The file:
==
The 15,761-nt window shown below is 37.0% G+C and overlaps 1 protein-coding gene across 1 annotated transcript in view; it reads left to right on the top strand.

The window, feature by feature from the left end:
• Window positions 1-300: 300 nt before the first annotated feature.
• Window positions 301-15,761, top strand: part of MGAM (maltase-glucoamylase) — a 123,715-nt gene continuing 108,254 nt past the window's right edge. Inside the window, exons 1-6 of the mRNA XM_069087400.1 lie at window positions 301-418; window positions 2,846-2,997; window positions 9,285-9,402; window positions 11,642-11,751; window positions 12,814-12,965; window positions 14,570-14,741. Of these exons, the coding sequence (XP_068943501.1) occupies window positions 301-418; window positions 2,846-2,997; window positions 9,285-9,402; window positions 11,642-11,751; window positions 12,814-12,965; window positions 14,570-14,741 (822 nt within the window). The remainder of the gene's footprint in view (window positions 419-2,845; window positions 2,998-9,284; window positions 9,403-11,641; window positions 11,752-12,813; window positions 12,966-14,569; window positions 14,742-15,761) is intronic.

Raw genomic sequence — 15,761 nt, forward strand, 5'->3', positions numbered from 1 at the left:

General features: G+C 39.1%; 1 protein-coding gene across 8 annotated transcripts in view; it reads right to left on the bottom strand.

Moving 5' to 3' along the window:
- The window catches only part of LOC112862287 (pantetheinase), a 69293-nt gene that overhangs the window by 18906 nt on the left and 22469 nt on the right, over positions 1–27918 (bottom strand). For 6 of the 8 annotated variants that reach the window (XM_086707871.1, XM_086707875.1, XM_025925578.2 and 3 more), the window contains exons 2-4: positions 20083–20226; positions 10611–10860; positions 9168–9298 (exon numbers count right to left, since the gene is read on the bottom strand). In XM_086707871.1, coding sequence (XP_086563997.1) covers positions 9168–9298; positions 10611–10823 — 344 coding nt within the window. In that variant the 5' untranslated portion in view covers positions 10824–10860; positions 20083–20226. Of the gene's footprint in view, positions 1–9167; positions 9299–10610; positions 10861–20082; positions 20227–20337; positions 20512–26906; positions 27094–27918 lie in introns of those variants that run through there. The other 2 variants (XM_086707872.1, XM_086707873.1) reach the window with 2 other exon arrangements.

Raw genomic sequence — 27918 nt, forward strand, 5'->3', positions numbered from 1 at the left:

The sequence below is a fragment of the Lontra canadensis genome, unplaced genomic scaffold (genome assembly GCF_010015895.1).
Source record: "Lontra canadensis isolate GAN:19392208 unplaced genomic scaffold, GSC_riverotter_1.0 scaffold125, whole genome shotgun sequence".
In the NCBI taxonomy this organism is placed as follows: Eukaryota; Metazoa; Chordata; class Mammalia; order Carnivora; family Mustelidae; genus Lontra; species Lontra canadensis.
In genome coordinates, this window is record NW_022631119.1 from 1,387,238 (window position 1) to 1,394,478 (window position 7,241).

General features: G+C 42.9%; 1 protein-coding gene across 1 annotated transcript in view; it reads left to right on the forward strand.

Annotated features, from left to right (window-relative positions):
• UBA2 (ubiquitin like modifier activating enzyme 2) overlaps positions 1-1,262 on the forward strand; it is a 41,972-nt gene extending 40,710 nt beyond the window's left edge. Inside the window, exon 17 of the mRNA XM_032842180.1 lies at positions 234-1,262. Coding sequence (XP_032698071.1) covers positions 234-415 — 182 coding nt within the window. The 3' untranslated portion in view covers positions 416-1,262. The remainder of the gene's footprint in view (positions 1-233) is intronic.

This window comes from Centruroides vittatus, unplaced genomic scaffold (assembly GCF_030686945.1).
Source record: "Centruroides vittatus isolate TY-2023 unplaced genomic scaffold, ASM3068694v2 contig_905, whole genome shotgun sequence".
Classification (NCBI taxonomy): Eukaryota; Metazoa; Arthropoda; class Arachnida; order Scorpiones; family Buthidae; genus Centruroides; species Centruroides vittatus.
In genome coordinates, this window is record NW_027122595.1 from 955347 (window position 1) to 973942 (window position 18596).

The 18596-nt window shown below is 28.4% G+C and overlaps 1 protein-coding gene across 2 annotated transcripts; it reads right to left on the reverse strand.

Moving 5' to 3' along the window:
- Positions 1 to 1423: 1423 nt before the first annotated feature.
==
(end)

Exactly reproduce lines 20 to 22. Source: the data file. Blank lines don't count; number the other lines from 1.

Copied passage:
In genome coordinates, this window is record NW_027122595.1 from 955347 (window position 1) to 973942 (window position 18596).

The 18596-nt window shown below is 28.4% G+C and overlaps 1 protein-coding gene across 2 annotated transcripts; it reads right to left on the reverse strand.

Moving 5' to 3' along the window: